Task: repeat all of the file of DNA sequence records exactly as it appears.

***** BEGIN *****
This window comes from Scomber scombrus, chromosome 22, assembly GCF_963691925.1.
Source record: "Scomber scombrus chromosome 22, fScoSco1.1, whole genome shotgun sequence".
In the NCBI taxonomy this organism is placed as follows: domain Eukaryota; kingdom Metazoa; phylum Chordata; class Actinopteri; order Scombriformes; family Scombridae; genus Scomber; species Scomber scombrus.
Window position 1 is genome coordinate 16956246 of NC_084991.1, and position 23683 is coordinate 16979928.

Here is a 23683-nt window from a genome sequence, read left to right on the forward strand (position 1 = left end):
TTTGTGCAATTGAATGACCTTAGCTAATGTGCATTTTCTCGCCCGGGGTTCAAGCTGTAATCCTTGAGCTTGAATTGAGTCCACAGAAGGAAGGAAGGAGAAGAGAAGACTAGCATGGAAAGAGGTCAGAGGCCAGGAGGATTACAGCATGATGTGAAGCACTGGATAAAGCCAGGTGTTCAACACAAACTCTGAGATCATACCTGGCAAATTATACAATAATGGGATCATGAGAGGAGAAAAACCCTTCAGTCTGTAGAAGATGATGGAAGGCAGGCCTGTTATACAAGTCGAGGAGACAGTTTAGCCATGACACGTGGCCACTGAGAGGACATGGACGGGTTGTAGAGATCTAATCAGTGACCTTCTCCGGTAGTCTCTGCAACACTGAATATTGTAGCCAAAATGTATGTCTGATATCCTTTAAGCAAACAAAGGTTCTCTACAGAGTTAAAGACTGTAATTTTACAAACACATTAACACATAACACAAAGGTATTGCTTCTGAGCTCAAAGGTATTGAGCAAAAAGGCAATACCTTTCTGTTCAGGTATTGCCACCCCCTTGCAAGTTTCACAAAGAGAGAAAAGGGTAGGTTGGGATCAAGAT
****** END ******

This window comes from Scomber scombrus, chromosome 22, assembly GCF_963691925.1.
Source record: "Scomber scombrus chromosome 22, fScoSco1.1, whole genome shotgun sequence".
In the NCBI taxonomy this organism is placed as follows: domain Eukaryota; kingdom Metazoa; phylum Chordata; class Actinopteri; order Scombriformes; family Scombridae; genus Scomber; species Scomber scombrus.
Window position 1 is genome coordinate 16956246 of NC_084991.1, and position 23683 is coordinate 16979928.

Here is a 23683-nt window from a genome sequence, read left to right on the forward strand (position 1 = left end):
TTTGTGCAATTGAATGACCTTAGCTAATGTGCATTTTCTCGCCCGGGGTTCAAGCTGTAATCCTTGAGCTTGAATTGAGTCCACAGAAGGAAGGAAGGAGAAGAGAAGACTAGCATGGAAAGAGGTCAGAGGCCAGGAGGATTACAGCATGATGTGAAGCACTGGATAAAGCCAGGTGTTCAACACAAACTCTGAGATCATACCTGGCAAATTATACAATAATGGGATCATGAGAGGAGAAAAACCCTTCAGTCTGTAGAAGATGATGGAAGGCAGGCCTGTTATACAAGTCGAGGAGACAGTTTAGCCATGACACGTGGCCACTGAGAGGACATGGACGGGTTGTAGAGATCTAATCAGTGACCTTCTCCGGTAGTCTCTGCAACACTGAATATTGTAGCCAAAATGTATGTCTGATATCCTTTAAGCAAACAAAGGTTCTCTACAGAGTTAAAGACTGTAATTTTACAAACACATTAACACATAACACAAAGGTATTGCTTCTGAGCTCAAAGGTATTGAGCAAAAAGGCAATACCTTTCTGTTCAGGTATTGCCACCCCCTTGCAAGTTTCACAAAGAGAGAAAAGGGTAGGTTGGGATCAAGAT